tips for lit analysis (2).doc - Literary Analysis...

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Contemporary Project Management
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Chapter 5 / Exercise 10
Contemporary Project Management
Kloppenborg
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Literary Analysis Paper/Rubric What is a literary analysis? In a literary analysis, you write a formal paper in which you make an argument and support your argument with examples from and analysis of a literary text. What is the point? You should be developing your abilities to READ a text, make an ARGUMENT, LOGICALLY support that argument with evidence from the text, write in an ORGANIZED manner which will aid in conveying your points to the reader, and communicate via the written page. What a literary analysis IS NOT ! A paper exploring the relevance of the story to your own life. While your own experience will of course shape your writing style as well as the story you pick, you should not focus on personal life experiences or use them as arguments for your topic. A summary of the text. A summary of the class notes. Steps you should take: 1. Formulate a clear thesis. 2. Formulate a few questions relevant to your thesis which will help you when you reread the text. 3. Reread the text you want to address carefully. Underline passages which are relevant or copy them into your notes. Try to answer the questions you’ve formulated. 4. Brainstorm ideas: what arguments can you make? What connections come to mind? 5. Reexamine your thesis. Is it supportable? Is it complex enough? Is it interesting? 6. Organize your examples and your ideas. Make a rough outline, including examples and page numbers. 7. Write! 8. Ask yourself: Do my sentences connect? Do my paragraphs connect? (In other words, does this make any sense at all?) 9. Rewrite! 10. Have someone else proof read it. 11. Rewrite! 12. Submit your final draft on Brightspace. Tips for Writing a Literary Analysis 1. Write in the present tense. EXAMPLE: In Faulkner's "A Rose for Emily," the townspeople visit Emily Grierson's house because it smells bad. NOT: In Faulkner's "A Rose for Emily," the townspeople visited Emily Grierson's house because it smelled bad. 2. Normally, keep yourself out of your analysis; in other words, use the third person (no I or you ).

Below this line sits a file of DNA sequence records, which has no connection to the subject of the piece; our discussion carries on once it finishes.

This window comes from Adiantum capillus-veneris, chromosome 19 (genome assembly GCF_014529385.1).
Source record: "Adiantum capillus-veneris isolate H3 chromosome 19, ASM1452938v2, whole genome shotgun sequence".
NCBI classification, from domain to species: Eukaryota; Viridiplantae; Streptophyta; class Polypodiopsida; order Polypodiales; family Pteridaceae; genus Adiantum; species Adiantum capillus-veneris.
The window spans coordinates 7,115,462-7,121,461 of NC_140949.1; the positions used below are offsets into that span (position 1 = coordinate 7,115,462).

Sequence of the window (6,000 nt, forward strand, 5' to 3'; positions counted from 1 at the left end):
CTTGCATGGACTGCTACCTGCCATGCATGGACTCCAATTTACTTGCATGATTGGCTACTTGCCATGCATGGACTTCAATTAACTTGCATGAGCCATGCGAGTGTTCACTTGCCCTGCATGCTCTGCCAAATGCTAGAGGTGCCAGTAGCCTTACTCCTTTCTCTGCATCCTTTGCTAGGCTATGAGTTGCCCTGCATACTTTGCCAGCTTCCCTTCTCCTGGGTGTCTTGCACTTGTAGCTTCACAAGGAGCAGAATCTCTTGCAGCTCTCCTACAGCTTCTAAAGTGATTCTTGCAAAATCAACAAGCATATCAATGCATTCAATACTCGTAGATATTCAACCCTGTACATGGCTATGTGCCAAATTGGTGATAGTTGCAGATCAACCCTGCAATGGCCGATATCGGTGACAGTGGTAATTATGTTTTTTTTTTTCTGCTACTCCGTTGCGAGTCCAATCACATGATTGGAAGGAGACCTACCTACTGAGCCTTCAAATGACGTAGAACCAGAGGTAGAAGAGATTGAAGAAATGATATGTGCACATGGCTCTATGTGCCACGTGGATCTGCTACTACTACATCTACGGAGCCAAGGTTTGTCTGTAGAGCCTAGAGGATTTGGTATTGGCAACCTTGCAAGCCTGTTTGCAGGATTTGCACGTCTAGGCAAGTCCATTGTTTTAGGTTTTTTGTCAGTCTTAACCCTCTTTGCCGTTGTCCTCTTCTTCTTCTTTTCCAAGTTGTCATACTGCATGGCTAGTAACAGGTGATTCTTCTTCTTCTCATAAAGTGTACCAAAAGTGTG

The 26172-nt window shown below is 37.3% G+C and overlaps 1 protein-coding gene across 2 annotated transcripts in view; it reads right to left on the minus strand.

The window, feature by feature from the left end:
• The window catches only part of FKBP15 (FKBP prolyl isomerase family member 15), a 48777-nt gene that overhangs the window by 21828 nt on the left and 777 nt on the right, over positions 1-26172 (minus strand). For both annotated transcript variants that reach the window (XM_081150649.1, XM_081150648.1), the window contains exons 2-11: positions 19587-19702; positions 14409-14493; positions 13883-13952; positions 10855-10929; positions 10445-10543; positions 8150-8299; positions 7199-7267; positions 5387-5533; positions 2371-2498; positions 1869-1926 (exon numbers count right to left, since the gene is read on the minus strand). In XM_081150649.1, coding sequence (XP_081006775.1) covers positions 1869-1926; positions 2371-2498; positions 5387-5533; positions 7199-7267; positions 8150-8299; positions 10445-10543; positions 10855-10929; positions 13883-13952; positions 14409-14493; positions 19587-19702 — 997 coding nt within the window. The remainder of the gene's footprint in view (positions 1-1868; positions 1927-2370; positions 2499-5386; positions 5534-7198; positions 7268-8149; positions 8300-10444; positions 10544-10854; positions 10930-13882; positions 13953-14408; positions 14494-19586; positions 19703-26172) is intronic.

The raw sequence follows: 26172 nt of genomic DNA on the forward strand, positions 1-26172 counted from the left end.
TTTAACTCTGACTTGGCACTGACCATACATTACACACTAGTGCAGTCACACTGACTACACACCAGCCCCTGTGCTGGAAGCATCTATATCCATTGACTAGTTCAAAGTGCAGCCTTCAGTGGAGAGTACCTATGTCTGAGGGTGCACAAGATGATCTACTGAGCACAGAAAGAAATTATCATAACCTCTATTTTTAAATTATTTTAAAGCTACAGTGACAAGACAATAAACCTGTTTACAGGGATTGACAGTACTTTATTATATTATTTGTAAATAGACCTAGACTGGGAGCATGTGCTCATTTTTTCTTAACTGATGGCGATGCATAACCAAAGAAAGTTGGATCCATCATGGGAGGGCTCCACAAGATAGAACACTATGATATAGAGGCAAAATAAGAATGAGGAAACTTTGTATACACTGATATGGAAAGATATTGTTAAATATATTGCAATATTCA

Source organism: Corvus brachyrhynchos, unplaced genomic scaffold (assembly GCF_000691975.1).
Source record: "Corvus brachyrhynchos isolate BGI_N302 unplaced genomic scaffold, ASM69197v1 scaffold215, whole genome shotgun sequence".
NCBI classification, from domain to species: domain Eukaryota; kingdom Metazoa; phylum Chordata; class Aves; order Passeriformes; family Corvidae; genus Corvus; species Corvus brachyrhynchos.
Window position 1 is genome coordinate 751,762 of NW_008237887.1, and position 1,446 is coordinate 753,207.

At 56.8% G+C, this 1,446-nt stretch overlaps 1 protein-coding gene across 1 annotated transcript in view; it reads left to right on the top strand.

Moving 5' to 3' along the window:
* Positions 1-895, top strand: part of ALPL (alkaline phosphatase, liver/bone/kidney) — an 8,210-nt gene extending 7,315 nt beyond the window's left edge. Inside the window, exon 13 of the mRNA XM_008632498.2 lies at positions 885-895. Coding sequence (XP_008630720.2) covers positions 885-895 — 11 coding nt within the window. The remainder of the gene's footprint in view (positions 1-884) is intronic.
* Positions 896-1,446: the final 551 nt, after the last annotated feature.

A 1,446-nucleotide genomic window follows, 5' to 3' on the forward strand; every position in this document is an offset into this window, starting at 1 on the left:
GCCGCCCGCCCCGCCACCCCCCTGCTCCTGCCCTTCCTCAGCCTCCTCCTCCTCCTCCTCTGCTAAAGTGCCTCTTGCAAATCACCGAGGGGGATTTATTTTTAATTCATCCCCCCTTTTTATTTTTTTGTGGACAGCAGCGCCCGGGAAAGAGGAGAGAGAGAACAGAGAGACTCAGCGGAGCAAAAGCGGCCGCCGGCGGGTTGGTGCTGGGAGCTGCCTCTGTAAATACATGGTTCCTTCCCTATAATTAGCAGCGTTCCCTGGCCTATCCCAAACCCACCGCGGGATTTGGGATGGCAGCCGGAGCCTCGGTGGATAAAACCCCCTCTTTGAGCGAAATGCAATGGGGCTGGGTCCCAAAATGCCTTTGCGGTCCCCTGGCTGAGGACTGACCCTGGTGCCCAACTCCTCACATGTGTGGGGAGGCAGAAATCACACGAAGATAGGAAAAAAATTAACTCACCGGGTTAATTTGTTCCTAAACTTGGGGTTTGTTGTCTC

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Contemporary Project Management
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Chapter 5 / Exercise 10
Contemporary Project Management
Kloppenborg
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